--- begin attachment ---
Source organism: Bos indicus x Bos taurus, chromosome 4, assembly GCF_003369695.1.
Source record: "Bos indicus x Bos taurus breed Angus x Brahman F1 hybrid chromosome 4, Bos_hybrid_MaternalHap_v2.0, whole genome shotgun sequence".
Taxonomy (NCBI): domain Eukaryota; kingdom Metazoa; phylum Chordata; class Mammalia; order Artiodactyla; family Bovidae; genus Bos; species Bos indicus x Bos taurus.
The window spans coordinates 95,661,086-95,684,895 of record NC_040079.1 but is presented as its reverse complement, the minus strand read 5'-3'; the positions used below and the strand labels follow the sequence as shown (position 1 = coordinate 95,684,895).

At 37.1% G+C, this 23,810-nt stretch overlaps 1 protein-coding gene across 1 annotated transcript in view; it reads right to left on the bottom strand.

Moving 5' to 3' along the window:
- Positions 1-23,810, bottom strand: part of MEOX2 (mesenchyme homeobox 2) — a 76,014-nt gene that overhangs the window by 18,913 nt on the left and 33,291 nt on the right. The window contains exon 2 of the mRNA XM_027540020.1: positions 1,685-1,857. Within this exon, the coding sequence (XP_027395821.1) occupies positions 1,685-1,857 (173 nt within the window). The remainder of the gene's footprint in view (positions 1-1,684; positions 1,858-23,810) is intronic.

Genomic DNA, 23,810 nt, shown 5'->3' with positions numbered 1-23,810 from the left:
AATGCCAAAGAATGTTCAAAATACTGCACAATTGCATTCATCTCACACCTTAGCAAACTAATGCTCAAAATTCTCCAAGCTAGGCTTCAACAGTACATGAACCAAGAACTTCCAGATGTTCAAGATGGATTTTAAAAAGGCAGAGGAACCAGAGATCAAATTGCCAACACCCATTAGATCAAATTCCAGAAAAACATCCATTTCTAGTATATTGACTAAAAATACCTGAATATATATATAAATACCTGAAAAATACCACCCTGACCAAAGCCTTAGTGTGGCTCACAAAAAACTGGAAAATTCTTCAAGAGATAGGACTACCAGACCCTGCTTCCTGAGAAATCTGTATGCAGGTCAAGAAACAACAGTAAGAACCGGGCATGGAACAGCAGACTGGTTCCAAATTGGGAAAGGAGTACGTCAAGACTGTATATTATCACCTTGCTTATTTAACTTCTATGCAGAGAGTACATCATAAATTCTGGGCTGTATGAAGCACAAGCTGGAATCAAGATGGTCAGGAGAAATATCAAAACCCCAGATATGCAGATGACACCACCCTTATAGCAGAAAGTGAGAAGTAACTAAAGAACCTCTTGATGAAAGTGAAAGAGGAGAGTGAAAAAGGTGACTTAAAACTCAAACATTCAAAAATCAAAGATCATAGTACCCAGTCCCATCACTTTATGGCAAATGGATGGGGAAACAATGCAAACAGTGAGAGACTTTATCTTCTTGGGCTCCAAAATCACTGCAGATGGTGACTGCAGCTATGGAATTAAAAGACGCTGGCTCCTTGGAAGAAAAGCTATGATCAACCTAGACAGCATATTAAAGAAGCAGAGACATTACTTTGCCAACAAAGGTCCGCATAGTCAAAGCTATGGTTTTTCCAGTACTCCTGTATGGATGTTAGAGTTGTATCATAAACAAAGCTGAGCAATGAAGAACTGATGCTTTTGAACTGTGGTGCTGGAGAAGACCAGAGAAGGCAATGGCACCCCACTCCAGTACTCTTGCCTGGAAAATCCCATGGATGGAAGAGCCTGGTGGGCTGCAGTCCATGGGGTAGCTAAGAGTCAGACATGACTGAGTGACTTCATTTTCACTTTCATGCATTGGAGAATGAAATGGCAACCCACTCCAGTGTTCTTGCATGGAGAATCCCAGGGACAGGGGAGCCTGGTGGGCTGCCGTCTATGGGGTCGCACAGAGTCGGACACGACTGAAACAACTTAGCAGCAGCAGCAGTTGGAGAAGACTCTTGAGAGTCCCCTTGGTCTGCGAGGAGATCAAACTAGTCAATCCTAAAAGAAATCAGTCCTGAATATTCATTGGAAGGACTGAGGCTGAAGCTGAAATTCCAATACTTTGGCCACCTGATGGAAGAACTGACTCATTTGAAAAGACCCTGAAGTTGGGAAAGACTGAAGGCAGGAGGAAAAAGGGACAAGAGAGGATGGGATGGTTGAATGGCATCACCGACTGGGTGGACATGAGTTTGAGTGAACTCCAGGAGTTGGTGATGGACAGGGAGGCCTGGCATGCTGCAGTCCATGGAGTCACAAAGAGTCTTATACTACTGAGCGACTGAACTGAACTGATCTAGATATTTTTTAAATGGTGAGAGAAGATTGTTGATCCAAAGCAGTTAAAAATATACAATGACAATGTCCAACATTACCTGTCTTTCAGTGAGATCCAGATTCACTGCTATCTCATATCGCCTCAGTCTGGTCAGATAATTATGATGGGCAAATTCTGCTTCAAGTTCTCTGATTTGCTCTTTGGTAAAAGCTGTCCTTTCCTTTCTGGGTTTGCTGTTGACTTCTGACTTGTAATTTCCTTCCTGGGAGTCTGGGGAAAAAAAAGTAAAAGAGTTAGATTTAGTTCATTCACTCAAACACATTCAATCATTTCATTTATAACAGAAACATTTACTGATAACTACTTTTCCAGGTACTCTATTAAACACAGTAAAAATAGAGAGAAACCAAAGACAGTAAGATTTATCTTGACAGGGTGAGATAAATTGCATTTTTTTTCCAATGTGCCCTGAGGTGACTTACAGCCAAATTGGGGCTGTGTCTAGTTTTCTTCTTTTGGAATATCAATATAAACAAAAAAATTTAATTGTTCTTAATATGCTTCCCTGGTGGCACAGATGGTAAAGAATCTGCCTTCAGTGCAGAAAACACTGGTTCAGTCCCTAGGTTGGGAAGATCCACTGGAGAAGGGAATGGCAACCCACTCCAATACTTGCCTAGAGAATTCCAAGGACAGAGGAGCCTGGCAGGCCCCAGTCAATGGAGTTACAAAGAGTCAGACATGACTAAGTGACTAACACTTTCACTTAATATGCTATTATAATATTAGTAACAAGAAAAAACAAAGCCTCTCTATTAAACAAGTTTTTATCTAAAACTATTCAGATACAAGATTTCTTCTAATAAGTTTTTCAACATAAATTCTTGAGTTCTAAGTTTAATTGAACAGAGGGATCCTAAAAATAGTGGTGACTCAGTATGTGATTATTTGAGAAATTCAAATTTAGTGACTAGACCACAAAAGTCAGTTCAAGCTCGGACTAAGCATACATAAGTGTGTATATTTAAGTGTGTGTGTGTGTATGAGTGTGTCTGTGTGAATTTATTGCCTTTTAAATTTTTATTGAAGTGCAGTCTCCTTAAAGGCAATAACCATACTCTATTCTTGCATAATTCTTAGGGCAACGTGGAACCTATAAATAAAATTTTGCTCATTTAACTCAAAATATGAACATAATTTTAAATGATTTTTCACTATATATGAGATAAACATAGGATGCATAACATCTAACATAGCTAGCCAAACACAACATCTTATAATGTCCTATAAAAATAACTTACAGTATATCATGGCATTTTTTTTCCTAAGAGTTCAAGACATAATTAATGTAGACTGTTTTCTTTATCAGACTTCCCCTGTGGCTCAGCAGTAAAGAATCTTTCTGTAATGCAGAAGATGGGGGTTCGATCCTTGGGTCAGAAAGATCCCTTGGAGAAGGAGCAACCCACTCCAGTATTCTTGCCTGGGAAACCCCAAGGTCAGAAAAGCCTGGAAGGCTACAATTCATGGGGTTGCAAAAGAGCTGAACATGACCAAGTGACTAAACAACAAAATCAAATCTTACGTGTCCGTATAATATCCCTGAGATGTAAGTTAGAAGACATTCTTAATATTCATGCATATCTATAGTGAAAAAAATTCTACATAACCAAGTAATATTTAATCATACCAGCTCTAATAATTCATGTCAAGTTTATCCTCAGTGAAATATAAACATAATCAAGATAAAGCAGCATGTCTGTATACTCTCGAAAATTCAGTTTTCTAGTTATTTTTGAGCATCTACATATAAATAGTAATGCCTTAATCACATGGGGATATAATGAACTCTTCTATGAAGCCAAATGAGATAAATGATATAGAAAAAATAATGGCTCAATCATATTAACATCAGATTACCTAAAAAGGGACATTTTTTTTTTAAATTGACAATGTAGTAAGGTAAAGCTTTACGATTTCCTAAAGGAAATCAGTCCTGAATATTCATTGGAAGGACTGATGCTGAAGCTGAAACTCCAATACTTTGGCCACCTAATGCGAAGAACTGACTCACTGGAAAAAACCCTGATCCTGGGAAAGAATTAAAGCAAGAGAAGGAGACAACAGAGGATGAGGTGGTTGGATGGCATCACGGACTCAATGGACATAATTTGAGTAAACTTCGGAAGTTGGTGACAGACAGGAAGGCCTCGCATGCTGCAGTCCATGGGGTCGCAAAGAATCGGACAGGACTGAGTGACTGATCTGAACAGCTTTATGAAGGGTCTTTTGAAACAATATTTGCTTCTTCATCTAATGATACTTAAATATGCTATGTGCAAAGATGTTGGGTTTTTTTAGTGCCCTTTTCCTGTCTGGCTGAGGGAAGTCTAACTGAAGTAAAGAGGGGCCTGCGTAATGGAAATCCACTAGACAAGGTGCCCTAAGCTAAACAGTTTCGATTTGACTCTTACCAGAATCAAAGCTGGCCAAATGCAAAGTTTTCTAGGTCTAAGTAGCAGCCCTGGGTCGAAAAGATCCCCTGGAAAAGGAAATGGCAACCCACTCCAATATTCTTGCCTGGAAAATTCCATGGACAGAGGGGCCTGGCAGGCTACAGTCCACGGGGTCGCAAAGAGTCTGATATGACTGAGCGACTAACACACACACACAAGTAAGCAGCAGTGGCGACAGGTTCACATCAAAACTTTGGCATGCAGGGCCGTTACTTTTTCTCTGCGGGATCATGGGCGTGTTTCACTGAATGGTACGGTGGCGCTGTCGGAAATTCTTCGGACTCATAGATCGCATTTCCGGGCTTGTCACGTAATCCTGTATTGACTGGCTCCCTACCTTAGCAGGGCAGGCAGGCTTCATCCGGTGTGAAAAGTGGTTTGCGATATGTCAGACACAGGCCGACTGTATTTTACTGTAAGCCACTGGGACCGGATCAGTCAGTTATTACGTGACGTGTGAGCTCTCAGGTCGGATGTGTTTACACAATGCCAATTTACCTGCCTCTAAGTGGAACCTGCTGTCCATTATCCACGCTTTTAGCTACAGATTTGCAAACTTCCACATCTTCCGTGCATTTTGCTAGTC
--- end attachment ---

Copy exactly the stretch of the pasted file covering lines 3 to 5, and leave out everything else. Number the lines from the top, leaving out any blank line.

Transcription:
Taxonomy (NCBI): domain Eukaryota; kingdom Metazoa; phylum Chordata; class Mammalia; order Artiodactyla; family Bovidae; genus Bos; species Bos indicus x Bos taurus.
The window spans coordinates 95,661,086-95,684,895 of record NC_040079.1 but is presented as its reverse complement, the minus strand read 5'-3'; the positions used below and the strand labels follow the sequence as shown (position 1 = coordinate 95,684,895).

At 37.1% G+C, this 23,810-nt stretch overlaps 1 protein-coding gene across 1 annotated transcript in view; it reads right to left on the bottom strand.